Mark “Tyson” Fairtex Abelardo had the unwavering support of one man from the very beginning of his journey in martial arts.
Abelardo – who returns to action against “Pretty Boy” Troy Worthen at ONE: KING OF THE JUNGLE on Friday, 28 February – has shared his passion with his father, Jonathan, since he was a child, and he is still his biggest fan.
Abelardo Sr. was the one who introduced his son to martial arts at a young age, which is no surprise because it was a huge part of his life.
“My dad is a third-degree black belt in PUMA (Philippine Union of Martial Arts) Sikadsu, a Philippine form of combat karate, and he competed when he was back home in the Philippines,” explains “Tyson.”
“He had a huge passion for martial arts. When I was growing up, he ran his gym so I was always around it. He was always watching Bruce Lee and Jackie Chan movies, and we always enjoyed watching K-1 and Pride together.”
Jonathan moved his growing family to New Zealand before his son was born, and after the family settled, he wanted to continue training and spread his style in their new home.
He worked hard as an engineer by day and ran his own martial arts school in his spare time. Abelardo grew up within its walls and gained an early education and respect for combat.
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“I remember going down every Saturday with my dad – my sister was training at the time, too – and I’d always go with them and help set up, clean up, and I got to know everyone there. It was like a family environment,” he recalls.
The Fairtex representative started to train seriously when he was 10, but he had to stop a year later when his father made the tough decision to close the gym and concentrate on his career.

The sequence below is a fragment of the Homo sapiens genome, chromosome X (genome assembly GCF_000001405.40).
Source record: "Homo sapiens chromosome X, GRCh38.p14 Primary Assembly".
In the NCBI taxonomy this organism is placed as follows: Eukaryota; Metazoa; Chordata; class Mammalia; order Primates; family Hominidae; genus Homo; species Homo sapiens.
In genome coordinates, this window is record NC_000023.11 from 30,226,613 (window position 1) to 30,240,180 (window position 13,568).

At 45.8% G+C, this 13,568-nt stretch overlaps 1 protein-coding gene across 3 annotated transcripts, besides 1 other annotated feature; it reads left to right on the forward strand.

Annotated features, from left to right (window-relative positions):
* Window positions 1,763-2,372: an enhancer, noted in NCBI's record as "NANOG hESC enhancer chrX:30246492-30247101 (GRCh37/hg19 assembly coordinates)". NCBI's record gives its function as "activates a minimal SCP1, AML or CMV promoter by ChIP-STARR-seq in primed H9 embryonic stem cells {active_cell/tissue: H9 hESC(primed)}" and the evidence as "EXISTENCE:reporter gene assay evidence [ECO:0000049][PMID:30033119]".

Still, all the time he spent watching his father coaching, and then practicing under his tuition left a lasting impression on him. Though he changed his focus for many of his teenage years, his enthusiasm for martial arts was rekindled when he started to watch bouts on TV.
“Once he stopped the gym I found passions in other sports,” the 28-year-old says.
“I started playing basketball, but it wasn’t until I was around 17 when I started getting the bug again from fighting. I was watching mixed martial arts but I never trained, and one day I just thought that I wanted to give it a go.
“I told my dad, and he was ecstatic. He took me to the closest gym that night and I instantly had the passion for it again. I trained hard for a year in everything before I had my first amateur fight.
“I wanted to take it seriously, so I did jiu-jitsu, kickboxing, mixed martial arts, all of it, and I didn’t look back.”
That mentality was born from his time on the mats with his father, who taught him the values he needed to make quick progress as a competitor.
“He was always a very traditional-style instructor. It was all about the discipline,” Abelardo adds.
“When you went to train, you weren’t there to joke around. That was something I saw and that was instilled in me too – just train hard and then reap the rewards.”
Ever since then, as Abelardo traveled the world to train and compete, his dad has been his most vocal supporter and biggest source of encouragement.
When he came to a crossroads and had to choose between his computer science studies and martial arts, “Tyson’s” decision to put everything into his training was much easier with the backing of his family, and now he is reaping the rewards in the world’s largest martial arts organization.
“He’s definitely my number-one supporter. My first two amateur fights he was there up in the crowd, screaming away,” Abelardo smiles.
“Then he moved to Australia for a new job and to be closer to my grandparents, but when I fought there he flew across to watch me with my brother, and he always watches the videos or live streams, especially now I’m in ONE.”
As well as the whole-hearted support of his goals, Jonathan’s lifetime in martial arts helped him to pass on some pearls of wisdom for his son.
These have helped “Tyson” to achieve an incredible amount of success already, and keep him pushing towards even bigger targets on the global stage.
“He always told me to believe in myself, and don’t mind about the wins or losses,” Abelardo reveals.
“And he always said to never underestimate my opponent, but never underestimate myself either, and that’s something that stuck with me.”